montani semper liberi

Bloged in family, life by rod Monday May 31, 2004

So we’re off to the mountains to sleep in the rain. As soon as Allison expressed the desire to go camping a major weather system formed in the Pacific Northwest and made its way across the continent. At the moment, it is stretched from coast to coast and WV is receiving far more than its share of thunderstorms. My parents had a window blow out the other night. So we’re expecting to sleep in the rain until Thursday morning at which time we expect it to break bright and blue. It’s groundhog day in WV, where every camping trip is a déja vu, or a glitch in the matrix. I’m not sure which. All I know is, a rainy day by a trout stream is better than a sunny day anywhere else. That is, for a limited period of time. When chafing occurs, or mushrooms grow, it’s time to come home.
Welcome aboard Allison. Let’s paddle our sleeping bags together.

something new

Bloged in culture, worship by rod Sunday May 30, 2004

Today I decided to attempt something that I’ve wanted to do for a long time. About a year ago, I stumbled across a project by lizzie everard in which she assembled a photo presentation inspired by the beatitudes from Matthew 5. I was fascinated by the idea and by the presentation. Her photos are gorgeous, artistic and deep. She also kept a sketch book and made a video diary while working on the project.
I thought a lot about that, about true Christian art. I wondered at its impact, about transformation of the artist. It occured to me that even if no one else was changed, impacted, entertained or amused by what she’d done, she had read, studied and meditated on Jesus’ teaching. She had internalized it, been changed by it and expressed that change artistically. Just more evidence that the purpose and power of art is not only what we think it is. Obviously it doesn’t have to be consumed to successful or effective. Art can be only for the artist. Here is testimony of how imitating God’s creativity can bring us closer to Him through the process. We have no creativity on our own, we are entirely dependent on the Creator. The artist who realizes this can find Him by being creative.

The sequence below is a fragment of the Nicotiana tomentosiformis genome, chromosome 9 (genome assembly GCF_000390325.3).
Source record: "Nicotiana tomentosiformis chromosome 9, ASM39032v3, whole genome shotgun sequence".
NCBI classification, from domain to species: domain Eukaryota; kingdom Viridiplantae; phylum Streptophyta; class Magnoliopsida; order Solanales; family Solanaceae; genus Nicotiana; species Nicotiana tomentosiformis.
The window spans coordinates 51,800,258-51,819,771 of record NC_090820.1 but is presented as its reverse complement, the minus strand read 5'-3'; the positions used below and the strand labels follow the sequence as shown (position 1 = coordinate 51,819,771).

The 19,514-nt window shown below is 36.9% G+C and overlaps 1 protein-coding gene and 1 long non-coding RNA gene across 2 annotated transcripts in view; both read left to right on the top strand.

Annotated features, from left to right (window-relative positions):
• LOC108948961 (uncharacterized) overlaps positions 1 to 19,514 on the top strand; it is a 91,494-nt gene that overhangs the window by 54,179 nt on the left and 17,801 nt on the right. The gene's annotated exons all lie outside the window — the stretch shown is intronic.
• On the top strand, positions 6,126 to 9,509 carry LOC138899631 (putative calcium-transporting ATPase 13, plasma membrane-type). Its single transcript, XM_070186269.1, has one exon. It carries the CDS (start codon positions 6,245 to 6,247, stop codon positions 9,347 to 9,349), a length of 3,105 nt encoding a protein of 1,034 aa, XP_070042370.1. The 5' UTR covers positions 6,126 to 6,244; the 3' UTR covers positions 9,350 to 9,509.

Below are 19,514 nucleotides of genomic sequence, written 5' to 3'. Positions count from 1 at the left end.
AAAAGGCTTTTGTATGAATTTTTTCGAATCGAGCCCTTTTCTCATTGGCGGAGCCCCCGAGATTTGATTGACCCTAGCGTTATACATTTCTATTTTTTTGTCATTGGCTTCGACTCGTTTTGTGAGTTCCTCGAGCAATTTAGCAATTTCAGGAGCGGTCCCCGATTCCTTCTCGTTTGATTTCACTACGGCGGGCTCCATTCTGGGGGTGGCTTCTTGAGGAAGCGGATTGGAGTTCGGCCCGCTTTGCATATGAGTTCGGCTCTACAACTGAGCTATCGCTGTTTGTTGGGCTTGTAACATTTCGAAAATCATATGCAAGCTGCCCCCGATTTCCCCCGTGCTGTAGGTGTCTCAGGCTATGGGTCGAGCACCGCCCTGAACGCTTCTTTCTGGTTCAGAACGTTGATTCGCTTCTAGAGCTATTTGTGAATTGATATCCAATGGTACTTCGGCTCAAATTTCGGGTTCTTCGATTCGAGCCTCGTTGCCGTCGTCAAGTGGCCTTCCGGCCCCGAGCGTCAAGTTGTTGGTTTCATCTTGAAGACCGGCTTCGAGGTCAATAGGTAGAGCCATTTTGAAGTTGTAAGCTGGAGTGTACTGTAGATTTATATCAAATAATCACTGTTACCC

It is the realization that art need not be consumed, understood, or popular to have worth that has spurred me to do much that I probably wouldn’t have done otherwise. I think it is important that we be creative outside our normal creative outlet, especially if that norm is what we do for a living. So maybe it’s possible for us to be most transformed, and impacted by the things at which we aren’t as good. These endeavors require more thought, discipline, dependence. Perhaps I can speak to you more effectively through my gifts, but maybe I need new, challenging, less perfected pursuits to keep my mind and heart on their mindtoes and hearttoes. Therefore, the blog - and now, an attempt at an occasional photoblog. Here is my first attempt, inspired by lizzie. I am not a photographer, and this only represents a couple hours’ fun. But I spent them with God and a camera and His creation that bears witness of Him. Here you will find an intentional progression of images and a thread running through. Will got it, but it is not necessary that anyone else does. It allowed me a few hours’ meditational observation. (maybe that’s observational meditation)